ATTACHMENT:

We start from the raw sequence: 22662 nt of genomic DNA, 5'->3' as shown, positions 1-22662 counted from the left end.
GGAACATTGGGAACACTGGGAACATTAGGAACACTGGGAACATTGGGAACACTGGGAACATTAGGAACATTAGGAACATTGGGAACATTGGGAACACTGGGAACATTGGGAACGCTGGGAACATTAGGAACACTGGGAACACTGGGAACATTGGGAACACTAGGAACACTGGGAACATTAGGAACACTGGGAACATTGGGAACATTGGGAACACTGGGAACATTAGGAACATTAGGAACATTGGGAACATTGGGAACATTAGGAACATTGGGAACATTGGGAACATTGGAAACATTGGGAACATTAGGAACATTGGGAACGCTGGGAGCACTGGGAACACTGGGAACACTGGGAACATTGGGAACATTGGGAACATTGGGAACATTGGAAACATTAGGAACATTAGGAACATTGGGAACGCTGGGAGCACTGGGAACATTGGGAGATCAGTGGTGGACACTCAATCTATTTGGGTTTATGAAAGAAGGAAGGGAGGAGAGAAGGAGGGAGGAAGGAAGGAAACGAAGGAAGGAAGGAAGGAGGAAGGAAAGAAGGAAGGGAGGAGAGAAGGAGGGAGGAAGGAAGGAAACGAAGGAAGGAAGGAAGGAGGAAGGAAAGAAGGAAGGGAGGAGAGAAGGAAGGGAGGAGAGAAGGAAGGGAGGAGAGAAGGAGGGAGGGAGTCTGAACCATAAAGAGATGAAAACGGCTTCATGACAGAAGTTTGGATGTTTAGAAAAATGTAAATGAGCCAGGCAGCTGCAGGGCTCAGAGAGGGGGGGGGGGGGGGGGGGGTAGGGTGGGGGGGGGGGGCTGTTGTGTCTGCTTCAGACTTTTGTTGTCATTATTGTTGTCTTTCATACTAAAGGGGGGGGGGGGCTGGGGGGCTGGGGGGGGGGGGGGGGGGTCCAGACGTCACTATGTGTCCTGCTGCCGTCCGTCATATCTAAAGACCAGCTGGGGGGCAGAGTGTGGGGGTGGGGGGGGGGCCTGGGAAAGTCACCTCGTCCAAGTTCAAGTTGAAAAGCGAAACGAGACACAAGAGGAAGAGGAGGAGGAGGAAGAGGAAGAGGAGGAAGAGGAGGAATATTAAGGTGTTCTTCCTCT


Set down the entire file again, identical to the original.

We start from the raw sequence: 22662 nt of genomic DNA, 5'->3' as shown, positions 1-22662 counted from the left end.
GGAACATTGGGAACACTGGGAACATTAGGAACACTGGGAACATTGGGAACACTGGGAACATTAGGAACATTAGGAACATTGGGAACATTGGGAACACTGGGAACATTGGGAACGCTGGGAACATTAGGAACACTGGGAACACTGGGAACATTGGGAACACTAGGAACACTGGGAACATTAGGAACACTGGGAACATTGGGAACATTGGGAACACTGGGAACATTAGGAACATTAGGAACATTGGGAACATTGGGAACATTAGGAACATTGGGAACATTGGGAACATTGGAAACATTGGGAACATTAGGAACATTGGGAACGCTGGGAGCACTGGGAACACTGGGAACACTGGGAACATTGGGAACATTGGGAACATTGGGAACATTGGAAACATTAGGAACATTAGGAACATTGGGAACGCTGGGAGCACTGGGAACATTGGGAGATCAGTGGTGGACACTCAATCTATTTGGGTTTATGAAAGAAGGAAGGGAGGAGAGAAGGAGGGAGGAAGGAAGGAAACGAAGGAAGGAAGGAAGGAGGAAGGAAAGAAGGAAGGGAGGAGAGAAGGAGGGAGGAAGGAAGGAAACGAAGGAAGGAAGGAAGGAGGAAGGAAAGAAGGAAGGGAGGAGAGAAGGAAGGGAGGAGAGAAGGAAGGGAGGAGAGAAGGAGGGAGGGAGTCTGAACCATAAAGAGATGAAAACGGCTTCATGACAGAAGTTTGGATGTTTAGAAAAATGTAAATGAGCCAGGCAGCTGCAGGGCTCAGAGAGGGGGGGGGGGGGGGGGGGGTAGGGTGGGGGGGGGGGGCTGTTGTGTCTGCTTCAGACTTTTGTTGTCATTATTGTTGTCTTTCATACTAAAGGGGGGGGGGGGCTGGGGGGCTGGGGGGGGGGGGGGGGGGTCCAGACGTCACTATGTGTCCTGCTGCCGTCCGTCATATCTAAAGACCAGCTGGGGGGCAGAGTGTGGGGGTGGGGGGGGGGCCTGGGAAAGTCACCTCGTCCAAGTTCAAGTTGAAAAGCGAAACGAGACACAAGAGGAAGAGGAGGAGGAGGAAGAGGAAGAGGAGGAAGAGGAGGAATATTAAGGTGTTCTTCCTCT